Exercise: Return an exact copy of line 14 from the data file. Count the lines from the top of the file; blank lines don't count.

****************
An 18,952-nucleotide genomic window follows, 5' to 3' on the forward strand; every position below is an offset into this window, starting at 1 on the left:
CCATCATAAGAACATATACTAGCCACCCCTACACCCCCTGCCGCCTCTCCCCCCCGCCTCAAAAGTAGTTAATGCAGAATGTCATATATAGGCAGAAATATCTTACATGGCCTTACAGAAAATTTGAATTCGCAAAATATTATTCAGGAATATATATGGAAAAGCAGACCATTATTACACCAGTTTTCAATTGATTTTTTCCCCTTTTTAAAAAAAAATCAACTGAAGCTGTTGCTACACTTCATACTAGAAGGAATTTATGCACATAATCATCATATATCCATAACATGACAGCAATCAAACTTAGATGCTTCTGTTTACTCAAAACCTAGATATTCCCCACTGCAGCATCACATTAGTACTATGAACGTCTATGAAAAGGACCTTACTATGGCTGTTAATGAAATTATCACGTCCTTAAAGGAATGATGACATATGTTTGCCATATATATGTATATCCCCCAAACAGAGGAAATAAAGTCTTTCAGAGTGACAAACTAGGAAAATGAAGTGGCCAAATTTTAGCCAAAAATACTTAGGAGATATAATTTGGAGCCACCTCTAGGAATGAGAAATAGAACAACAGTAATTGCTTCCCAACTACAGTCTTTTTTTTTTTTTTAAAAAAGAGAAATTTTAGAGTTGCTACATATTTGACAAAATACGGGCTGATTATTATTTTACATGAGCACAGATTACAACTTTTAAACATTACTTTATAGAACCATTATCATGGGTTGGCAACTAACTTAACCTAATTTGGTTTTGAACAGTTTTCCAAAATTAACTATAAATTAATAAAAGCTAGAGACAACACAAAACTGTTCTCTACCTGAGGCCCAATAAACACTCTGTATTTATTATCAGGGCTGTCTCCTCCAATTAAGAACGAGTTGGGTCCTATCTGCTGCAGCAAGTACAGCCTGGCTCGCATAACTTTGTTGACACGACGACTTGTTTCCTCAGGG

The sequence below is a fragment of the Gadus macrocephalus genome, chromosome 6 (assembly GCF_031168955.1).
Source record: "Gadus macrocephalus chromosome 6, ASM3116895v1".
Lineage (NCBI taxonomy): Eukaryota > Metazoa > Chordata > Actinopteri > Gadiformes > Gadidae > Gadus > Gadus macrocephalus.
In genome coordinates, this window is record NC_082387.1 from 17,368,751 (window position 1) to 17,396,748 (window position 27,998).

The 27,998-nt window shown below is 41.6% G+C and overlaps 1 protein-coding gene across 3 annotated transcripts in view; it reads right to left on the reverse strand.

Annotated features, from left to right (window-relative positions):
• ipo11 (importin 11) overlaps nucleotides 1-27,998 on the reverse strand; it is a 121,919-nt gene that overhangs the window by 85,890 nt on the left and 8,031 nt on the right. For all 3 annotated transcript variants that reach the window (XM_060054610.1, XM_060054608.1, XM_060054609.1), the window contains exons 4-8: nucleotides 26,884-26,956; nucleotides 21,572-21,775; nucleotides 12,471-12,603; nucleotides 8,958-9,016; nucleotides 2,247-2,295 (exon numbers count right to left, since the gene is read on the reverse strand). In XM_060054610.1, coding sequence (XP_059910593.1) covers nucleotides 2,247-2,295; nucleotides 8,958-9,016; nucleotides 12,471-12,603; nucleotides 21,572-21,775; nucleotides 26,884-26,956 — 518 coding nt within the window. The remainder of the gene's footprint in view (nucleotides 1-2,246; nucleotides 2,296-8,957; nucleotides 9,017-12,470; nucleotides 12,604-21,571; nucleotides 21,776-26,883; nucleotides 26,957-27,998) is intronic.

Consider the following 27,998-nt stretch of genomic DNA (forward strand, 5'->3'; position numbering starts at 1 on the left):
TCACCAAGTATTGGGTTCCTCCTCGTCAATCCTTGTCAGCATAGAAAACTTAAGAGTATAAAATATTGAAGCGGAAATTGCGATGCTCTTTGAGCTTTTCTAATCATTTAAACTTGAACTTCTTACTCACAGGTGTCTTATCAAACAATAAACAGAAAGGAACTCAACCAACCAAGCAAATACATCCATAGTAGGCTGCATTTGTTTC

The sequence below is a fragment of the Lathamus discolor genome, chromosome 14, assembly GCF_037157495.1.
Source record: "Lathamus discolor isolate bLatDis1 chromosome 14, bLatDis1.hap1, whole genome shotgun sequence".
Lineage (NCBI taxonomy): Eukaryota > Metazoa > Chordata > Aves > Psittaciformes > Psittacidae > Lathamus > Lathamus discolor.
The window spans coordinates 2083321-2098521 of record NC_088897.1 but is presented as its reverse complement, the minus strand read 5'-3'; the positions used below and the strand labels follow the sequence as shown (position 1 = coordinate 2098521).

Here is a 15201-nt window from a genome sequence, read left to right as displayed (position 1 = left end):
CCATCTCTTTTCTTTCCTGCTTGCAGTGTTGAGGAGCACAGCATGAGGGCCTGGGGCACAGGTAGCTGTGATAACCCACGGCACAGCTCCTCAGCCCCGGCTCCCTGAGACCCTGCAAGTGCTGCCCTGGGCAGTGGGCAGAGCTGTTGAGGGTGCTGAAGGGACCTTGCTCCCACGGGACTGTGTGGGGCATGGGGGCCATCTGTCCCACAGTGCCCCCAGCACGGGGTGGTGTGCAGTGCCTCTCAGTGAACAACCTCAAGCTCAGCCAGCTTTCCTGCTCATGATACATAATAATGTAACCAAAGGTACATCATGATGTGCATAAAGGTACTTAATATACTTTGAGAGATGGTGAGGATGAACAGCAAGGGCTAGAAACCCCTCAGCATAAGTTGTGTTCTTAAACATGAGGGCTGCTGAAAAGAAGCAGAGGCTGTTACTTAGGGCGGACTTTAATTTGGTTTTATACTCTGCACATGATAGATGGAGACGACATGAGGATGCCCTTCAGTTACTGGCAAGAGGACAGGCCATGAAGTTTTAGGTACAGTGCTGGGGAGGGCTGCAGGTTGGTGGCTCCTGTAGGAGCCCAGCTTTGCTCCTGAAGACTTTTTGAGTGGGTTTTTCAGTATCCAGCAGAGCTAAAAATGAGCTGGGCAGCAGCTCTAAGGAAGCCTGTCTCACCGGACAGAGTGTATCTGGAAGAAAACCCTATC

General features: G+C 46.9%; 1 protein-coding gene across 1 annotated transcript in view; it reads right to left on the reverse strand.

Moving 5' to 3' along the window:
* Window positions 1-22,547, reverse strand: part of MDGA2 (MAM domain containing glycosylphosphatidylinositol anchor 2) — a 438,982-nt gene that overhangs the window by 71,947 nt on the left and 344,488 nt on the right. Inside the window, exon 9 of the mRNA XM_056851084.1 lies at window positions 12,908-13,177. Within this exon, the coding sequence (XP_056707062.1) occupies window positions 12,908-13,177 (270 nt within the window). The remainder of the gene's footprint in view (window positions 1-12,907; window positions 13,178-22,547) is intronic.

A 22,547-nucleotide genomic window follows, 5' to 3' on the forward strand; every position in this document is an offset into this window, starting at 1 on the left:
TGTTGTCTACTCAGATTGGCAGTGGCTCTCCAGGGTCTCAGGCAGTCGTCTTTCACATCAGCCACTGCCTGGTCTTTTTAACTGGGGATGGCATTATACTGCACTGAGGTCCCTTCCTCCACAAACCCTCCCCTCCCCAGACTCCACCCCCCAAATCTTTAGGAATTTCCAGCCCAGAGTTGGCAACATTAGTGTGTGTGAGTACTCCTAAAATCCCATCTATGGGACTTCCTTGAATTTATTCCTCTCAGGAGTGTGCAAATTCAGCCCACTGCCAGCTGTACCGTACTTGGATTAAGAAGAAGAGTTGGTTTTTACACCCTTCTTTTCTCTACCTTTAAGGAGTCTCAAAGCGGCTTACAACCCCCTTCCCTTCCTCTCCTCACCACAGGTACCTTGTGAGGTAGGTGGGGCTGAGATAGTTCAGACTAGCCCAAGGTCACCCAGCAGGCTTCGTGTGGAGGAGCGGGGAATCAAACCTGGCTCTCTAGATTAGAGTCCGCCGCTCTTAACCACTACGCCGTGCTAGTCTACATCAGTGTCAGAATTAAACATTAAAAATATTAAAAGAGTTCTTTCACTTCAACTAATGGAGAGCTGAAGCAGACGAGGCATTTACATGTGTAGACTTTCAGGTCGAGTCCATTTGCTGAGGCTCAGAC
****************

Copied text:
Lineage (NCBI taxonomy): Eukaryota > Metazoa > Chordata > Aves > Psittaciformes > Psittacidae > Lathamus > Lathamus discolor.